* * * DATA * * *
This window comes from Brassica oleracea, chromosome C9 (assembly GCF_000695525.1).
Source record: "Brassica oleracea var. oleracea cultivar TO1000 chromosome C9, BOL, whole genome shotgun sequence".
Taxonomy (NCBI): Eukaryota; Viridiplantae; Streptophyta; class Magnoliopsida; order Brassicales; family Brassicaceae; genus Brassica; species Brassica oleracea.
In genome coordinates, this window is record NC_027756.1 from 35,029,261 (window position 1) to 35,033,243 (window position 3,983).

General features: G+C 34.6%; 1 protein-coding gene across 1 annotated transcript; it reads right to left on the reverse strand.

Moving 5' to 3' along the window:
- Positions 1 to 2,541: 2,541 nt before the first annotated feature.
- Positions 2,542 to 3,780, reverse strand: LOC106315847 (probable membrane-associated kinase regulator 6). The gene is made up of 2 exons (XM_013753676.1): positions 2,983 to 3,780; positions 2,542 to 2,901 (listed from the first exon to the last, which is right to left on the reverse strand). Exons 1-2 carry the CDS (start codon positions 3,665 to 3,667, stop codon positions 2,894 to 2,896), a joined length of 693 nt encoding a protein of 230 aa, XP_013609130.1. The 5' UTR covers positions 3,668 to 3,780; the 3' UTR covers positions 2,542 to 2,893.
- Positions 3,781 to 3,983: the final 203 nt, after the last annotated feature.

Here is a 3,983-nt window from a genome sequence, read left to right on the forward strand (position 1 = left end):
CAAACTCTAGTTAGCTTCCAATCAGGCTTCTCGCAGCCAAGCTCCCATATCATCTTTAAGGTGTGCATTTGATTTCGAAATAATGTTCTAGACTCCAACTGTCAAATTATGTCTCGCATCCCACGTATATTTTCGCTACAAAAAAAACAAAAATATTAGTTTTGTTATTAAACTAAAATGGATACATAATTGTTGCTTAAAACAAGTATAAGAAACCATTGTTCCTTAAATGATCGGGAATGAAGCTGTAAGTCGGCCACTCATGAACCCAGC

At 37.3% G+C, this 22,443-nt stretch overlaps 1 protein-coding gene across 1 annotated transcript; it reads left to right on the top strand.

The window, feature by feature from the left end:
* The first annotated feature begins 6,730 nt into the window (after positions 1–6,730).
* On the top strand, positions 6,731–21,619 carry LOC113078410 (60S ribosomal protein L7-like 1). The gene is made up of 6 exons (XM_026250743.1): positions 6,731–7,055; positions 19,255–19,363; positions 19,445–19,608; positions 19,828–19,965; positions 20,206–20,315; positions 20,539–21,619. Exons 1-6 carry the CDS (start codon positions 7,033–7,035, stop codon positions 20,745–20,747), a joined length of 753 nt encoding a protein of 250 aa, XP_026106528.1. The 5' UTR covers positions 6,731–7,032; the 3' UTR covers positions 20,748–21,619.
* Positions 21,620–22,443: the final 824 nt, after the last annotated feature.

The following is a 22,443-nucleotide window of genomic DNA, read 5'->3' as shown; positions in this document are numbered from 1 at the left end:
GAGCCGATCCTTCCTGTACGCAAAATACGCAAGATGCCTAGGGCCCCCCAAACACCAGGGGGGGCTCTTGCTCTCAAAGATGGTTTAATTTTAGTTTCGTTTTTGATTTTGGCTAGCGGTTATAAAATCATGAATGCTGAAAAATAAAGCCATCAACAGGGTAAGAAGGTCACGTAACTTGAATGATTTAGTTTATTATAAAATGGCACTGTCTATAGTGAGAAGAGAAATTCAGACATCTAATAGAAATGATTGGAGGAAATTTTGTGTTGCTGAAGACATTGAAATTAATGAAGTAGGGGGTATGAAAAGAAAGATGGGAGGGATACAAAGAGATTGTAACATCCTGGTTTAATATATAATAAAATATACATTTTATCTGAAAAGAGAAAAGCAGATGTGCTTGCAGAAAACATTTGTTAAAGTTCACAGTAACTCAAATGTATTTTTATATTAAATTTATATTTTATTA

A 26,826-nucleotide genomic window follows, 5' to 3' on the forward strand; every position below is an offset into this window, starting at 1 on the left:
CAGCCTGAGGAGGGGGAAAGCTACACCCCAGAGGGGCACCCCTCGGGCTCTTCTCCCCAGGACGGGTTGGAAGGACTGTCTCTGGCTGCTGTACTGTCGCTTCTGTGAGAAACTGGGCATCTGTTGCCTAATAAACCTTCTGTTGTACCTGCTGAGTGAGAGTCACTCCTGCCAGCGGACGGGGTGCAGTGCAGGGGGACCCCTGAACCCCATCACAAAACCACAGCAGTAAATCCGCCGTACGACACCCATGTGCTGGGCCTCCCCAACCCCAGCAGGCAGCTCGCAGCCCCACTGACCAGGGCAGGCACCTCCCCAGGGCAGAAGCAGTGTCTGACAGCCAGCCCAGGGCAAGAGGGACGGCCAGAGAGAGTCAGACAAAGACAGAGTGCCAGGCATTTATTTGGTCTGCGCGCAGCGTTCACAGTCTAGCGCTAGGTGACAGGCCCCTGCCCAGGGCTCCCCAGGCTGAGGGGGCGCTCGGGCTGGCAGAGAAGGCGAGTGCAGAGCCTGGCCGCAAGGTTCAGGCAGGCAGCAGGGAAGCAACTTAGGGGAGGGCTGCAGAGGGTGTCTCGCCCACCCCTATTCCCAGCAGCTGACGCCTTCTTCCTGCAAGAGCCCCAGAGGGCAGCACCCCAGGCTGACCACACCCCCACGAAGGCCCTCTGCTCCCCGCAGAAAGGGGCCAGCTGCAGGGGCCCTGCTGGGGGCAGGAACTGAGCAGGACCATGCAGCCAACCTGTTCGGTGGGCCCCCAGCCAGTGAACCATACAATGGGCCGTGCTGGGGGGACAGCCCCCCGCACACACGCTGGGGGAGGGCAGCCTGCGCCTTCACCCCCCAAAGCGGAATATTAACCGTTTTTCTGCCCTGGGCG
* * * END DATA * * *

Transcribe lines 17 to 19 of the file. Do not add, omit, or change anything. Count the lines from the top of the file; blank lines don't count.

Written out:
The following is a 22,443-nucleotide window of genomic DNA, read 5'->3' as shown; positions in this document are numbered from 1 at the left end:
GAGCCGATCCTTCCTGTACGCAAAATACGCAAGATGCCTAGGGCCCCCCAAACACCAGGGGGGGCTCTTGCTCTCAAAGATGGTTTAATTTTAGTTTCGTTTTTGATTTTGGCTAGCGGTTATAAAATCATGAATGCTGAAAAATAAAGCCATCAACAGGGTAAGAAGGTCACGTAACTTGAATGATTTAGTTTATTATAAAATGGCACTGTCTATAGTGAGAAGAGAAATTCAGACATCTAATAGAAATGATTGGAGGAAATTTTGTGTTGCTGAAGACATTGAAATTAATGAAGTAGGGGGTATGAAAAGAAAGATGGGAGGGATACAAAGAGATTGTAACATCCTGGTTTAATATATAATAAAATATACATTTTATCTGAAAAGAGAAAAGCAGATGTGCTTGCAGAAAACATTTGTTAAAGTTCACAGTAACTCAAATGTATTTTTATATTAAATTTATATTTTATTA

A 26,826-nucleotide genomic window follows, 5' to 3' on the forward strand; every position below is an offset into this window, starting at 1 on the left: